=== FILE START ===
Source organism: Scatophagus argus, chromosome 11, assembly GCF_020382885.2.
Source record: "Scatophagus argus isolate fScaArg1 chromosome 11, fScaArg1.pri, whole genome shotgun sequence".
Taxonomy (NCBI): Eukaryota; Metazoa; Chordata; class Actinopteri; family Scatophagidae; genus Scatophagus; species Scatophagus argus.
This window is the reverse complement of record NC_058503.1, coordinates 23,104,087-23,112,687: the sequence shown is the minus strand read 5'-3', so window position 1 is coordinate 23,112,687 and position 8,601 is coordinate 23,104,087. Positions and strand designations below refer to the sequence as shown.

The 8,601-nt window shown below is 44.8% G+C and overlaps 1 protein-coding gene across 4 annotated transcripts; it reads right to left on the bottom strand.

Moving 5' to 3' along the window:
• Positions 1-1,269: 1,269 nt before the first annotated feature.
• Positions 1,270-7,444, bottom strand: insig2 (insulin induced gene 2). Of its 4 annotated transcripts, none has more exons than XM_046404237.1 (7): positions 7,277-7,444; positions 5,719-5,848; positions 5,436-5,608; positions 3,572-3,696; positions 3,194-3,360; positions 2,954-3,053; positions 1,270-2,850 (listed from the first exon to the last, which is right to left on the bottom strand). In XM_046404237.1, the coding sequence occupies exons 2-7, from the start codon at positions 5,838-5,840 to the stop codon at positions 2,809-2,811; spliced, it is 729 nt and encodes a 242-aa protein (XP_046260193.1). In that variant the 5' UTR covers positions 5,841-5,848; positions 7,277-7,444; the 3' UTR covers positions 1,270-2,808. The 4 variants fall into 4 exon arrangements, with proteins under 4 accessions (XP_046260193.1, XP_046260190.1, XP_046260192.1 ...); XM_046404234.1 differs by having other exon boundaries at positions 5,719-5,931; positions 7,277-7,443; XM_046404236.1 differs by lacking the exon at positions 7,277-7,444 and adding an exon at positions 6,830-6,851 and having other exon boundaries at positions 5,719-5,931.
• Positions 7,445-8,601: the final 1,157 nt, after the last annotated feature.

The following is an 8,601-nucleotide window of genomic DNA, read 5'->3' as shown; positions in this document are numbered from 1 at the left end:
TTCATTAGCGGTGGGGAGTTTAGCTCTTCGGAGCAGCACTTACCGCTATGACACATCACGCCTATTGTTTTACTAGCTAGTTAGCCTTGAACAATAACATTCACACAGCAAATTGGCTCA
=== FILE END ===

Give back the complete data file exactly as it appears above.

Source organism: Scatophagus argus, chromosome 11, assembly GCF_020382885.2.
Source record: "Scatophagus argus isolate fScaArg1 chromosome 11, fScaArg1.pri, whole genome shotgun sequence".
Taxonomy (NCBI): Eukaryota; Metazoa; Chordata; class Actinopteri; family Scatophagidae; genus Scatophagus; species Scatophagus argus.
This window is the reverse complement of record NC_058503.1, coordinates 23,104,087-23,112,687: the sequence shown is the minus strand read 5'-3', so window position 1 is coordinate 23,112,687 and position 8,601 is coordinate 23,104,087. Positions and strand designations below refer to the sequence as shown.

The 8,601-nt window shown below is 44.8% G+C and overlaps 1 protein-coding gene across 4 annotated transcripts; it reads right to left on the bottom strand.

Moving 5' to 3' along the window:
• Positions 1-1,269: 1,269 nt before the first annotated feature.
• Positions 1,270-7,444, bottom strand: insig2 (insulin induced gene 2). Of its 4 annotated transcripts, none has more exons than XM_046404237.1 (7): positions 7,277-7,444; positions 5,719-5,848; positions 5,436-5,608; positions 3,572-3,696; positions 3,194-3,360; positions 2,954-3,053; positions 1,270-2,850 (listed from the first exon to the last, which is right to left on the bottom strand). In XM_046404237.1, the coding sequence occupies exons 2-7, from the start codon at positions 5,838-5,840 to the stop codon at positions 2,809-2,811; spliced, it is 729 nt and encodes a 242-aa protein (XP_046260193.1). In that variant the 5' UTR covers positions 5,841-5,848; positions 7,277-7,444; the 3' UTR covers positions 1,270-2,808. The 4 variants fall into 4 exon arrangements, with proteins under 4 accessions (XP_046260193.1, XP_046260190.1, XP_046260192.1 ...); XM_046404234.1 differs by having other exon boundaries at positions 5,719-5,931; positions 7,277-7,443; XM_046404236.1 differs by lacking the exon at positions 7,277-7,444 and adding an exon at positions 6,830-6,851 and having other exon boundaries at positions 5,719-5,931.
• Positions 7,445-8,601: the final 1,157 nt, after the last annotated feature.

The following is an 8,601-nucleotide window of genomic DNA, read 5'->3' as shown; positions in this document are numbered from 1 at the left end:
TTCATTAGCGGTGGGGAGTTTAGCTCTTCGGAGCAGCACTTACCGCTATGACACATCACGCCTATTGTTTTACTAGCTAGTTAGCCTTGAACAATAACATTCACACAGCAAATTGGCTCA